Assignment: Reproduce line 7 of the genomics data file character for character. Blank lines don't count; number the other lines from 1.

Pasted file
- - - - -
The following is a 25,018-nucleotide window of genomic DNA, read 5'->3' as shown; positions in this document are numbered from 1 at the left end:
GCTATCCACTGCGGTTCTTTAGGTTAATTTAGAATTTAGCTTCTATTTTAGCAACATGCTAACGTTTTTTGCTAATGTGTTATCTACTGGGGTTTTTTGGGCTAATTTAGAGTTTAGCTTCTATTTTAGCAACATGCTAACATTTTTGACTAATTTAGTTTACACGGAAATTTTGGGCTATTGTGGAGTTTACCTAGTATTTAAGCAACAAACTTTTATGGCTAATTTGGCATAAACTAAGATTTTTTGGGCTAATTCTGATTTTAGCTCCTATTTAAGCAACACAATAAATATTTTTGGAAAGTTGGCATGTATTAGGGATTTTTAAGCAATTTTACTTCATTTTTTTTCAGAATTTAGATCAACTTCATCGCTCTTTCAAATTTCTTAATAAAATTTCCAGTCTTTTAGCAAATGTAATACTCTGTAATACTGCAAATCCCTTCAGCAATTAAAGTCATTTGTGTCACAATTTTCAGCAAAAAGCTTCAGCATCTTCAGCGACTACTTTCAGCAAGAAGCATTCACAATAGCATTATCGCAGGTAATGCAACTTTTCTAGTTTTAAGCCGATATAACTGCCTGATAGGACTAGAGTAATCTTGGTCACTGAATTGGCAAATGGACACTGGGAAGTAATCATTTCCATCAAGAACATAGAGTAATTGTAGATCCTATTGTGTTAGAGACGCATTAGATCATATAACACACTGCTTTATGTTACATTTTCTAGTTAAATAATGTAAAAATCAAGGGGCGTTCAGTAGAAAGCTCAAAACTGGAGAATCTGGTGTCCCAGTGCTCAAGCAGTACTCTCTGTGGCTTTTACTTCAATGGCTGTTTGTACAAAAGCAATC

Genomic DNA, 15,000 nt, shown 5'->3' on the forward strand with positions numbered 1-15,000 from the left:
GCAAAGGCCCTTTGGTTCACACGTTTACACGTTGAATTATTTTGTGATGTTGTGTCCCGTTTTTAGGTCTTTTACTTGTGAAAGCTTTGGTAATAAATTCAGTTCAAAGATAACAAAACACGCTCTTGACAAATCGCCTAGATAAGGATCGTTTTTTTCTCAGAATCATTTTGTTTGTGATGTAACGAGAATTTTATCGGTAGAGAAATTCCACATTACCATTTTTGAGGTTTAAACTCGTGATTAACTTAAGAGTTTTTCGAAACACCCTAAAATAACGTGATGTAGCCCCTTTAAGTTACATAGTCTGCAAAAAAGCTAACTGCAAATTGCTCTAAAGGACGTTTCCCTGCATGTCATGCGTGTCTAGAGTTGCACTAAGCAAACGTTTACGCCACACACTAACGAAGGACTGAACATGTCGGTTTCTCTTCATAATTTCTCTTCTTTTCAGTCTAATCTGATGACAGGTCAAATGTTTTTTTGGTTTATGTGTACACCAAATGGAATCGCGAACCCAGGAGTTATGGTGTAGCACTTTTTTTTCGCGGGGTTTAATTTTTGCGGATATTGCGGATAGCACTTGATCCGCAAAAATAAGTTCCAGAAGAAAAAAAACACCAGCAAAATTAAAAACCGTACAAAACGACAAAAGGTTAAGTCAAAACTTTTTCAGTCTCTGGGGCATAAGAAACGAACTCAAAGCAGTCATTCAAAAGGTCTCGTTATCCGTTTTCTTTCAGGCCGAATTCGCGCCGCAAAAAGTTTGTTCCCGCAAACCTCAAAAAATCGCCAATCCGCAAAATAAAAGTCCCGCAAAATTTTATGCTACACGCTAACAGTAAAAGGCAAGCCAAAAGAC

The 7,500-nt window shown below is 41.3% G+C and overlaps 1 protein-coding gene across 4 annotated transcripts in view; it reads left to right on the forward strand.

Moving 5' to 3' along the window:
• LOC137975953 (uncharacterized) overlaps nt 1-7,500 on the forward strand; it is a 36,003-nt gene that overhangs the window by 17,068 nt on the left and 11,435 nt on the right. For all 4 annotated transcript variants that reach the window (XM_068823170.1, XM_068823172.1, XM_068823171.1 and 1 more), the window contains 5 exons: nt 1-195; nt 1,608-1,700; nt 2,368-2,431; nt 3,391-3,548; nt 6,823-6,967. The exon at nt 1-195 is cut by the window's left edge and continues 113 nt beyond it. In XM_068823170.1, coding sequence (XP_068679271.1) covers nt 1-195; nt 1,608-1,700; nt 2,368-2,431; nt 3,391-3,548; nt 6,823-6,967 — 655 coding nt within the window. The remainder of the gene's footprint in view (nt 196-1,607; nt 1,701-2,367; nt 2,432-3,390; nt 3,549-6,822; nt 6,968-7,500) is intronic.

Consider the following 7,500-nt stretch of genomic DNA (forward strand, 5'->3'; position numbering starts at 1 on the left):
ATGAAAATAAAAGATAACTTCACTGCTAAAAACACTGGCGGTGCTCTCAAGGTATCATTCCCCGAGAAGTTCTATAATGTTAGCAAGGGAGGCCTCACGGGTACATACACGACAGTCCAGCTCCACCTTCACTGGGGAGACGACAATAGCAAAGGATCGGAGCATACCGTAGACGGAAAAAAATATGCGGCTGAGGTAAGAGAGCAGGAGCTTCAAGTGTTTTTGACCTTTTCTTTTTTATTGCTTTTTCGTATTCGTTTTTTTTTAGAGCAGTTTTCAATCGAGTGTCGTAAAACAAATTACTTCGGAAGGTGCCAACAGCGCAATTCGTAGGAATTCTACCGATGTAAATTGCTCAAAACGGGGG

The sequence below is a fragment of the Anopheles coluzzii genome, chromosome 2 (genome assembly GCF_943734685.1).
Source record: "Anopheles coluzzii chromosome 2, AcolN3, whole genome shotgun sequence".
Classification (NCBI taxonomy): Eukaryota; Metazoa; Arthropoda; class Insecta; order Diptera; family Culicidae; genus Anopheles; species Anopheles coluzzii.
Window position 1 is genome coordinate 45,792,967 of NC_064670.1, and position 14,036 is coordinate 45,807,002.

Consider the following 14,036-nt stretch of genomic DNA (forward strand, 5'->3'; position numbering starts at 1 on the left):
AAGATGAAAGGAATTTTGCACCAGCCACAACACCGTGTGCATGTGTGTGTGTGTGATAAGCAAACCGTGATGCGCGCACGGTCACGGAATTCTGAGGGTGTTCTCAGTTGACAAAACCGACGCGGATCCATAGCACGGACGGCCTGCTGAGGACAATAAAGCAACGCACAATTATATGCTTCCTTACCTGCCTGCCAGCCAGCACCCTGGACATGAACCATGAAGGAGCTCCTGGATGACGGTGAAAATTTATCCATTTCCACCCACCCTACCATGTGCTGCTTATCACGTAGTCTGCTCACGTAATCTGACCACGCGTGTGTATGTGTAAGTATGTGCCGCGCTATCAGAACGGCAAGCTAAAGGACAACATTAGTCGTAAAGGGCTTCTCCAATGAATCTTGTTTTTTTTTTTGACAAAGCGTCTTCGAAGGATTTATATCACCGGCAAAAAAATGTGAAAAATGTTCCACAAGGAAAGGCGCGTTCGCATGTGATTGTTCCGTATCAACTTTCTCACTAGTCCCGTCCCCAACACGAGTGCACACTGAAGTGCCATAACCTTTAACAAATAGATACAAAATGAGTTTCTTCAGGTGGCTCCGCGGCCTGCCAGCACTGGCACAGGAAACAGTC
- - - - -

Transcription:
• LOC137975953 (uncharacterized) overlaps nt 1-7,500 on the forward strand; it is a 36,003-nt gene that overhangs the window by 17,068 nt on the left and 11,435 nt on the right. For all 4 annotated transcript variants that reach the window (XM_068823170.1, XM_068823172.1, XM_068823171.1 and 1 more), the window contains 5 exons: nt 1-195; nt 1,608-1,700; nt 2,368-2,431; nt 3,391-3,548; nt 6,823-6,967. The exon at nt 1-195 is cut by the window's left edge and continues 113 nt beyond it. In XM_068823170.1, coding sequence (XP_068679271.1) covers nt 1-195; nt 1,608-1,700; nt 2,368-2,431; nt 3,391-3,548; nt 6,823-6,967 — 655 coding nt within the window. The remainder of the gene's footprint in view (nt 196-1,607; nt 1,701-2,367; nt 2,432-3,390; nt 3,549-6,822; nt 6,968-7,500) is intronic.